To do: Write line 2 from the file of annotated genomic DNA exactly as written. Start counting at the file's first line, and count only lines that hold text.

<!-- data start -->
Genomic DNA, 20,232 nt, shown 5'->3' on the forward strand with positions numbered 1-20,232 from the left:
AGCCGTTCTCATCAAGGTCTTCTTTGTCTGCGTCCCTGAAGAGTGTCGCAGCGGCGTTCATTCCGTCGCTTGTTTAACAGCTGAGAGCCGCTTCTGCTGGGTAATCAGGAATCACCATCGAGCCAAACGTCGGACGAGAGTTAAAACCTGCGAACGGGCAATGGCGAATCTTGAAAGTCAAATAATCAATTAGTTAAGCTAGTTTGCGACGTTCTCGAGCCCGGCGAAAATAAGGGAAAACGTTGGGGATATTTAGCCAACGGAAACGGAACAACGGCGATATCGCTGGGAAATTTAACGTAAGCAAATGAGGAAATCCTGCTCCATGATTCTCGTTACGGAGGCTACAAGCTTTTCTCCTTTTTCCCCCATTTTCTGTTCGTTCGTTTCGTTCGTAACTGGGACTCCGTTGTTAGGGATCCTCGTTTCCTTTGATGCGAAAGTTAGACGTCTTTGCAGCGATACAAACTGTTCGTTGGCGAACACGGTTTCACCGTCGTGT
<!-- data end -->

AGCCGTTCTCATCAAGGTCTTCTTTGTCTGCGTCCCTGAAGAGTGTCGCAGCGGCGTTCATTCCGTCGCTTGTTTAACAGCTGAGAGCCGCTTCTGCTGGGTAATCAGGAATCACCATCGAGCCAAACGTCGGACGAGAGTTAAAACCTGCGAACGGGCAATGGCGAATCTTGAAAGTCAAATAATCAATTAGTTAAGCTAGTTTGCGACGTTCTCGAGCCCGGCGAAAATAAGGGAAAACGTTGGGGATATTTAGCCAACGGAAACGGAACAACGGCGATATCGCTGGGAAATTTAACGTAAGCAAATGAGGAAATCCTGCTCCATGATTCTCGTTACGGAGGCTACAAGCTTTTCTCCTTTTTCCCCCATTTTCTGTTCGTTCGTTTCGTTCGTAACTGGGACTCCGTTGTTAGGGATCCTCGTTTCCTTTGATGCGAAAGTTAGACGTCTTTGCAGCGATACAAACTGTTCGTTGGCGAACACGGTTTCACCGTCGTGT